Recent evidence indicates the Arctic climate, cryosphere, and hydrological cycle are changing (Hinzman et al. 2005; Lemke et al. 2007; Ettema et al. 2009). Long-term temperature observations show warming trends of variable strength throughout the Arctic and Greenland (Serreze et al. 2000; Allison et al. 2009; Box et al. 2010), with an average increase almost twice the global average rate in the past 100 years (Solomon et al. 2007). Fluctuations in mass balance and freshwater runoff from the Greenland Ice Sheet (GrIS), and from glaciers and ice caps peripheral to the GrIS, follow these climate fluctuations (Hanna et al. 2008; Rignot et al. 2008; Ettema et al. 2009). The associated glacial responses have been observed and marked by glaciers retreating and thinning along the periphery of the Ice Sheet (Krabill et al. 2000, 2004; Weidick and Bennike 2007). In general, approximately half of the mass loss from the GrIS originates from iceberg calving. These can be thought of as point sources unevenly distributed along the coastline. For example, the Helheim Glacier in southeast Greenland and Jakobshavn Glacier in west Greenland are two of the most prolific GrIS calving outlet glaciers (Rignot and Kanagaratnam 2006; Lemke et al. 2007). The other half of GrIS mass loss comes from surface melting and subsequent runoff into the ocean. These fluxes are nonuniformly distributed along the Greenland coast (Mernild and Liston 2012). For East Greenland, approximately 60% of the runoff originates from the GrIS, and approximately 40% from the land area and glaciers peripheral to the Ice Sheet (Mernild et al. 2008b). These peripheral ice masses are quite numerous in Greenland, with as many as 5297 glaciers existing in the southwest quarter between 59° and 71°N and 43° and 53°W (Weidick et al. 1992), and many more than that in northwestern, northern, and eastern Greenland (Fig. 1).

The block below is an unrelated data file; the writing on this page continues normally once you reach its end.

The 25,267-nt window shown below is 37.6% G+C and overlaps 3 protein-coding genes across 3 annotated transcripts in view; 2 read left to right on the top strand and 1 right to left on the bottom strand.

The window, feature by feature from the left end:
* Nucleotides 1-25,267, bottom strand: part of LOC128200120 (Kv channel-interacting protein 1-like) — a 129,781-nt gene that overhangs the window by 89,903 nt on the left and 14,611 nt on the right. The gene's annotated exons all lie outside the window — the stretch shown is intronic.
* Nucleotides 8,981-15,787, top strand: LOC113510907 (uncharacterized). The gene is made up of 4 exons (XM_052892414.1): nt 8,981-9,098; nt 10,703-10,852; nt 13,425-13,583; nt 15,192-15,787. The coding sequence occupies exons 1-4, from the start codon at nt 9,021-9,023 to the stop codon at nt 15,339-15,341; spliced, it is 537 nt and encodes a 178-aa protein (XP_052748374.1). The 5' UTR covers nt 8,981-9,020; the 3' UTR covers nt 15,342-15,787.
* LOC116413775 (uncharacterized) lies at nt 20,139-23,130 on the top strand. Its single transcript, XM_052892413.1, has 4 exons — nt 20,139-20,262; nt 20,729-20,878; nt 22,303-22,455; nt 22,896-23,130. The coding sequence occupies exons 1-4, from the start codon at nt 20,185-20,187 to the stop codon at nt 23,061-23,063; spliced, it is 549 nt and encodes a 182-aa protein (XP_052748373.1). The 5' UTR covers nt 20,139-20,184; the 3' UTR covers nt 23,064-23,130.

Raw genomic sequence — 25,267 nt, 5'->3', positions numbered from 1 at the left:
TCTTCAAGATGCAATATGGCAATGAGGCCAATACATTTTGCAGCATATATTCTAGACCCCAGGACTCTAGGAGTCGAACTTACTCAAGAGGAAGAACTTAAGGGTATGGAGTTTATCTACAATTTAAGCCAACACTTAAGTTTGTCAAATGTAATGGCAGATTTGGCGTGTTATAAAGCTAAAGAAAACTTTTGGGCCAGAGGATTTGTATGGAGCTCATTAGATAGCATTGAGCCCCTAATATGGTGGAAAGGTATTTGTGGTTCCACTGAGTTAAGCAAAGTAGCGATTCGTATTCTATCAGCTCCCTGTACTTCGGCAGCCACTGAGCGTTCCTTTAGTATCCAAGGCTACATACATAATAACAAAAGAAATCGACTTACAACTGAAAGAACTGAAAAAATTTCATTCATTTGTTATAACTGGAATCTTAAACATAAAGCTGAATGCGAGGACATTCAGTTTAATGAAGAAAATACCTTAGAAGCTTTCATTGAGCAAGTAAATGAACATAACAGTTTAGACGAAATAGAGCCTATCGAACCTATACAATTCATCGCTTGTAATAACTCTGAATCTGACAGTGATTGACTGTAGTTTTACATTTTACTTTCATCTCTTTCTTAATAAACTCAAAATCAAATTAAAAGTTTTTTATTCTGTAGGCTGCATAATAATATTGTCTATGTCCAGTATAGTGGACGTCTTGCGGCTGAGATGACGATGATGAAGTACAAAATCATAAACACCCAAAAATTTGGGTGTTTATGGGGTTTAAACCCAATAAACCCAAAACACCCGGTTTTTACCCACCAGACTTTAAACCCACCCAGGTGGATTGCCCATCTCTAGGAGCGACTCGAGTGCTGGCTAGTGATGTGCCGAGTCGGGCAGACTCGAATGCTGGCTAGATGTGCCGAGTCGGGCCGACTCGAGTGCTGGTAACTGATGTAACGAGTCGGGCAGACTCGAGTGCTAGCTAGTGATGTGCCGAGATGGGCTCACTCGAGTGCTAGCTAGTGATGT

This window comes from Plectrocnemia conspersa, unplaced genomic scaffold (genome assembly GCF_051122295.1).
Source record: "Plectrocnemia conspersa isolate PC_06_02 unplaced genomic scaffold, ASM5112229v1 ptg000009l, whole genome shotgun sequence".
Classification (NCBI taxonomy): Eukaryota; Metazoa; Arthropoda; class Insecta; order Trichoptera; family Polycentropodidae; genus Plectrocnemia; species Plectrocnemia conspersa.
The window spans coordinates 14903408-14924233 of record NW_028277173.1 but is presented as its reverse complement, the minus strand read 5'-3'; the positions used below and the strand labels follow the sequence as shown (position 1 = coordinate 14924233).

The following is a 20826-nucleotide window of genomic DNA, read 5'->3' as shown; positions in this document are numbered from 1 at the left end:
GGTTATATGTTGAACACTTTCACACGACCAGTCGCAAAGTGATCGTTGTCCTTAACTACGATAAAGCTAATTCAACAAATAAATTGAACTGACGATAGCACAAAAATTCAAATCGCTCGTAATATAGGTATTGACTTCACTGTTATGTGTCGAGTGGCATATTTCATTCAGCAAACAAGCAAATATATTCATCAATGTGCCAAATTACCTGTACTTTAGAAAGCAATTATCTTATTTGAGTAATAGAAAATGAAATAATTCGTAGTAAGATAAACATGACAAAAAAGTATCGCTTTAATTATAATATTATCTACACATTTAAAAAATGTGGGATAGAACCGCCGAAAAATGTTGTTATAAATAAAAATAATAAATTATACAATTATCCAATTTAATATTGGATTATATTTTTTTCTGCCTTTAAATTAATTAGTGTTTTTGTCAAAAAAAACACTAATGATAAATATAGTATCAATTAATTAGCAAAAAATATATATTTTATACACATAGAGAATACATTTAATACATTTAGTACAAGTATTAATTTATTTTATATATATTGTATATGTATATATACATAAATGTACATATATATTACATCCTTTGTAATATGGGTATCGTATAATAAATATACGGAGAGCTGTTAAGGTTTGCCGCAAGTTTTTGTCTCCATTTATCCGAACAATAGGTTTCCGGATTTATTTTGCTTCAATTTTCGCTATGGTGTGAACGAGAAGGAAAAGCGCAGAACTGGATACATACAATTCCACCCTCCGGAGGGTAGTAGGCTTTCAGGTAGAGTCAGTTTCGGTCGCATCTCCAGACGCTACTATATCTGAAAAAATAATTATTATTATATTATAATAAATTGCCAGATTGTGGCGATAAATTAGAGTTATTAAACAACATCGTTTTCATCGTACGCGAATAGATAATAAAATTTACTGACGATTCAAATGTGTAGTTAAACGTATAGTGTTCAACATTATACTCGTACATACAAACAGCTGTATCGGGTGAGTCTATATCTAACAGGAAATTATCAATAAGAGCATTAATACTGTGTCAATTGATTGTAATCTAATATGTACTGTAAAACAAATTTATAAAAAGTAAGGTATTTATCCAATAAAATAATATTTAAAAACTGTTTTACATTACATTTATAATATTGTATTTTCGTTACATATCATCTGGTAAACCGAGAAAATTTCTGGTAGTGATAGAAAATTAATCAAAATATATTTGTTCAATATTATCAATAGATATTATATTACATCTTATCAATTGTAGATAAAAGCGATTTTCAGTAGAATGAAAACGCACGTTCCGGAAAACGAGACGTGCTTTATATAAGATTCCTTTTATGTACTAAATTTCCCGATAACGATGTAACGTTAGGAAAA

Fig. 1.
Fig. 1.

Landsat 7 ETM+ mosaic showing examples of peripheral glaciers in East Greenland, from the Mittivakkat Glacier, Ammassalik Fjord region: acquired on 7 Sep 1999 and 15 Aug 2000. The Mittivakkat Glacier is located to the right and below the red dot. Landsat scene identifiers LE72310141999250AGS00 and LE72320142000228AGS00. The inset figure indicates the general location (red dot) in East Greenland.